Because the investigation into whether the Trump campaign was involved with Russian election interference in 2016 is ongoing, Trump's orders were viewed as crossing a "red line" by some lawmakers. Some Republicans cheered the move as a step toward increased transparency, but other experts said it showed an overstep of presidential involvement in the investigation.

The Justice Department is expected to submit proposed redactions soon, reports Bloomberg, knowing that withholding information will put DOJ officials in direct conflict with Trump. The president always could override the agencies and declassify material by himself. Read more at Bloomberg. Summer Meza

April 4, 2018

President Trump announced Tuesday that "until we can have a wall, we're going to be guarding our border with the military," an unprecedented and controversial proposition. In a meeting between Department of Homeland Security officials and the White House's National Security Council on Wednesday, though, that plan was apparently curbed to the deployment of National Guard troops specifically. Officials told NBC News that the troops won't have contact with immigrants, either.

"Instead, [the National Guard] will be giving U.S. Customs and Border Protection agents more visibility by providing surveillance by air and through camera monitoring of the border," wrote NBC News, based on conversations with people familiar with the White House's meetings. It isn't clear yet how many people will be deployed, or for how long.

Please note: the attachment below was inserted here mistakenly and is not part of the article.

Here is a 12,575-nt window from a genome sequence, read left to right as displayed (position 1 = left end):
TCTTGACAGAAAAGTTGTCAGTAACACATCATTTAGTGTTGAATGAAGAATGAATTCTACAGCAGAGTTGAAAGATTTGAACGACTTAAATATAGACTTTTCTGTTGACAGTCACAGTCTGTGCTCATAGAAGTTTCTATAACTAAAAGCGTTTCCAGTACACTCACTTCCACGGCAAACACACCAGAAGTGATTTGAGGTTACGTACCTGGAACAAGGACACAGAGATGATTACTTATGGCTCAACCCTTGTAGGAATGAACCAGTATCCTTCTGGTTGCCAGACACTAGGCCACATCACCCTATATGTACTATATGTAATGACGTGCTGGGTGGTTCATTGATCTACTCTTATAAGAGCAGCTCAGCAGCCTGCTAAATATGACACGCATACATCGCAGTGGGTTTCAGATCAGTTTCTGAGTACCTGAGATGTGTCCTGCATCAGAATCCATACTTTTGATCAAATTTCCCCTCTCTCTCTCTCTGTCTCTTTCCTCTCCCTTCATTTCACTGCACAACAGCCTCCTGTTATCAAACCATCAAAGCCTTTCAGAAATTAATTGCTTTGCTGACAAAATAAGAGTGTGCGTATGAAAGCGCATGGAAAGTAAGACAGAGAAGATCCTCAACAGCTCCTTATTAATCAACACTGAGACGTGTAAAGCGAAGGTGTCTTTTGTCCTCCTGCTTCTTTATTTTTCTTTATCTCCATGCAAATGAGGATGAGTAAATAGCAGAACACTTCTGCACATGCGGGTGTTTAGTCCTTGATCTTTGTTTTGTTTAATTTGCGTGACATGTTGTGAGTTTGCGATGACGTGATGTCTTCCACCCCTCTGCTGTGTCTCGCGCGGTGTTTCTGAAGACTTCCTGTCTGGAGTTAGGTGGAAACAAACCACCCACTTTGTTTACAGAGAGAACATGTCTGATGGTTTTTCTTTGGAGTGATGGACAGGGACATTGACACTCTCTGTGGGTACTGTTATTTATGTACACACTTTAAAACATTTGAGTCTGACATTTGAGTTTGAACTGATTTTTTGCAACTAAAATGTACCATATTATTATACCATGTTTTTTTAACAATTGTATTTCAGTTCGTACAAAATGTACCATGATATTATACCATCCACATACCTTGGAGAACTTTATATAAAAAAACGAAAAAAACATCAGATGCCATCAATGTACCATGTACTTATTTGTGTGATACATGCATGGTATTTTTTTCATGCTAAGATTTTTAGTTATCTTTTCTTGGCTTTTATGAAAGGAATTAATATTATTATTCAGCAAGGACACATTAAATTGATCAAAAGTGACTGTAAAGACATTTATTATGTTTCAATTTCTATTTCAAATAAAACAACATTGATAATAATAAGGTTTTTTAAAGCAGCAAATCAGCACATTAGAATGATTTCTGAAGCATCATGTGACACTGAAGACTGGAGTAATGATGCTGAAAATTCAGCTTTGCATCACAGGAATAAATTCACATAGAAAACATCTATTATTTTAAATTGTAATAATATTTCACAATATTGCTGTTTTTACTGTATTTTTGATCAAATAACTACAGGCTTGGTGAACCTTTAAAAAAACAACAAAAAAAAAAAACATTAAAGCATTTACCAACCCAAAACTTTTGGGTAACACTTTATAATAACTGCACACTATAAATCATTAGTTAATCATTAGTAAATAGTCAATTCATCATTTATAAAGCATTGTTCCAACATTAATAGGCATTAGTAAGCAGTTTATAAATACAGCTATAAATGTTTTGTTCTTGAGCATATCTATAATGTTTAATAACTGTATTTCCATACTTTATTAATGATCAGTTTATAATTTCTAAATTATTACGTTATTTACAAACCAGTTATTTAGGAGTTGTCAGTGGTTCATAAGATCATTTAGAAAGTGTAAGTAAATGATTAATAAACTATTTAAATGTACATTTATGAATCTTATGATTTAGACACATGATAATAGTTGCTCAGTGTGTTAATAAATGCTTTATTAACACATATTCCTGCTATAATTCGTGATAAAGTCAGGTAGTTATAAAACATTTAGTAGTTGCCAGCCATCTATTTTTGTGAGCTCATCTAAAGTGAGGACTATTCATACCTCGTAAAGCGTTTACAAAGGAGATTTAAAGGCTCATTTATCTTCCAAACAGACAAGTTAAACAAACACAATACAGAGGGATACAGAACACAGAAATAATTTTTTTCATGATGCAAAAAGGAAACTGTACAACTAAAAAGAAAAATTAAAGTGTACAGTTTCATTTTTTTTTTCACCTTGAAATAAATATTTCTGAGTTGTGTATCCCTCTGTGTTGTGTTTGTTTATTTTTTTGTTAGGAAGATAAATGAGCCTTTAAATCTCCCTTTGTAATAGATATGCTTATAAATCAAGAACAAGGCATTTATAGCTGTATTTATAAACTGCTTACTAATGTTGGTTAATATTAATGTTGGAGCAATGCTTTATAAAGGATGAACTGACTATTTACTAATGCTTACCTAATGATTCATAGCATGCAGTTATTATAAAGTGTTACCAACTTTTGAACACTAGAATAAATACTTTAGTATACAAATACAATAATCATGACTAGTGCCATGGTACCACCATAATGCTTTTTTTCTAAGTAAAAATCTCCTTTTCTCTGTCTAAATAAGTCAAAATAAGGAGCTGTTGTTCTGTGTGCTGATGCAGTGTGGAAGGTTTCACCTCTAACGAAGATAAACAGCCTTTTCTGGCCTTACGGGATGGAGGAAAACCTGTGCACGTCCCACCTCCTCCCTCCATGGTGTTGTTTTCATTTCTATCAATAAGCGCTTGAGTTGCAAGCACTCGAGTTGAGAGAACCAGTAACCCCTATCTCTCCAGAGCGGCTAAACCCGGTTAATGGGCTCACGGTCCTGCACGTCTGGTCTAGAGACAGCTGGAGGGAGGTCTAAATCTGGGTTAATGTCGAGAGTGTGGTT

While Trump had suggested he would use "the military" to guard the border, and has floated dipping into the Pentagon's budget to build his border wall, active-duty soldiers are legally barred from domestic law enforcement duties. National Guard troops, on the other hand, are not an unfamiliar sight on the southern border, despite Trump's claim Tuesday that "we really haven't done that before, or certainly not very much before." Former President Barack Obama also used the National Guard for air surveillance support, and former President George W. Bush deployed National Guard troops to help U.S. Customs and Border Protection agents with intelligence gathering and building a border wall.

"Our Border Laws are very weak while those of Mexico & Canada are very strong," Trump tweeted earlier Wednesday, adding, "We will be taking strong action today." Jeva Lange

March 27, 2018